priests 'frequently escaped jail'
DPP decided not to prosecute many cases due to 'time delay'
By John Downes
November 29, 2009
Most of the priests identified in the Murphy report as having been convicted of abusing children served little or no time in jail, with judges frequently recommending suspended sentences or the probation act rather than prison sentences.
The report also reveals that, where a convicted abuser appealed a sentence, they were often successful in having it reduced.
Despite evidence of the extent of their abuse as a result of a garda investigation, the DPP decided not to prosecute some cases, frequently citing the "time delay" involved as a reason.
This included the cases of Fr Dominic Boland in 1994 and the late Fr James McNamee, whose victim subsequently issued civil proceedings against him and received a substantial settlement. Boland went on to receive a 12-month suspended sentence for abuse seven years later.
In another case, involving the late Fr Noel Reynolds – who admitted inserting a crucifix into one girl's vagina and back passage – the DPP also decided not to prosecute for health reasons.
The revelations are likely to pose serious questions about whether the current Garda investigation into the Murphy report will lead to significant convictions and/or sentences.
A Sunday Tribune analysis of the report indicates that the maximum prison time served by any of those identified as having been convicted was just four-and-a-half years.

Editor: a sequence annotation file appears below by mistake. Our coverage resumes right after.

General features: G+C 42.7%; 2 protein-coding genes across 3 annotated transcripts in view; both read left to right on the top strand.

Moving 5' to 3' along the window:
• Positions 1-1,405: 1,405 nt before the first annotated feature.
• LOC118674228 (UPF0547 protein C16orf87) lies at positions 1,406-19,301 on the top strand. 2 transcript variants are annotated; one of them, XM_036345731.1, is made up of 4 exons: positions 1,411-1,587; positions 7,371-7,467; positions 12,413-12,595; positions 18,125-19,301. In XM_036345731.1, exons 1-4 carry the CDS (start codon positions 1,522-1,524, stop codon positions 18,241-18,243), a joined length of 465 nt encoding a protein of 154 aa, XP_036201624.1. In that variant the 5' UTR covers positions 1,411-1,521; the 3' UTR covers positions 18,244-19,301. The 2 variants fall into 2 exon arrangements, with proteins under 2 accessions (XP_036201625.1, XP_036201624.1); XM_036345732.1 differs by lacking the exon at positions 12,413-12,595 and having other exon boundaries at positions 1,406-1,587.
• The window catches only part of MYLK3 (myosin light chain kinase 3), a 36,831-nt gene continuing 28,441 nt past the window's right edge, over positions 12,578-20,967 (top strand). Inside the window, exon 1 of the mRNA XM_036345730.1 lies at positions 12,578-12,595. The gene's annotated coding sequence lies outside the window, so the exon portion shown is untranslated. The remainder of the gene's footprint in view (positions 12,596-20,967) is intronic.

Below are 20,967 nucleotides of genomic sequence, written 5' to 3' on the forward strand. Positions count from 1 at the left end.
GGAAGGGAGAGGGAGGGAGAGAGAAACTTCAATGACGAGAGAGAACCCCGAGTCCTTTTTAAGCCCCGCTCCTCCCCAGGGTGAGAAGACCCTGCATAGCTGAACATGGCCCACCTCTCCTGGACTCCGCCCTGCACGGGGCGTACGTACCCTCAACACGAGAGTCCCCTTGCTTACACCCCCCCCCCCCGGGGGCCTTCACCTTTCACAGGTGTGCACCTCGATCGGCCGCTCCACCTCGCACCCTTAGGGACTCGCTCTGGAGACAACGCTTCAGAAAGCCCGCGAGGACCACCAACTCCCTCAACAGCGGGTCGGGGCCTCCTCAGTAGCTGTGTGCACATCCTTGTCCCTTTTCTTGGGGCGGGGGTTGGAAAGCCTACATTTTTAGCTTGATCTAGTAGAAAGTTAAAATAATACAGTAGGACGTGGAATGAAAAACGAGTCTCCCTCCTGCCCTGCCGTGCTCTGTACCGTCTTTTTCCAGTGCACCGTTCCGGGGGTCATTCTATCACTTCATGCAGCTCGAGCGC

This relates to the notorious paedophile Ivan Payne, who pleaded guilty to charges of indecent assault on 10 victims in January 1998. The following June, he was sentenced to six years' imprisonment but was released early, in October 2002. His whereabouts, and the whereabouts of two others – Fr John Kinsella and Fr William Carney – is unknown.
In Kinsella's case, the report notes that he "seems to have disappeared" after his release from prison in May 2001.
"It is a cause of concern that his current whereabouts are unknown but this is the case for many sex offenders," it states.
Kinsella was convicted in February 1999 on two counts of sexual assault on two brothers when he was in the Enniskerry parish. He received an eight-year sentence but five years of this were suspended and he was released from prison in 2001.
Carney only received the probation act in 1983 having pleaded guilty to two charges of indecent assault against altar boys, and went on to abuse many others. He is described as a "serial abuser" in the report.
Fr Dominic Boland received a 12-month suspended sentence after his conviction on nine counts of indecent assault in September 2001.
Fr Thomas Naughton, who pleaded guilty in May 1998 to six counts of indecent assault on Mervyn Rundle and two others, had his three-year sentence reduced on appeal to two-and-a-half years.
Marie Collins's abuser, given the pseudonym Fr Edmondus in the report, received an 18-month sentence in June 1997. But in November 1997, this was reduced on appeal to nine months. He is believed to have served just seven months in jail
Taoiseach Brian Cowen yesterday left it up to religious organisations
and their members to determine the "appropriateness" of individuals
to hold ecclesiastical office.
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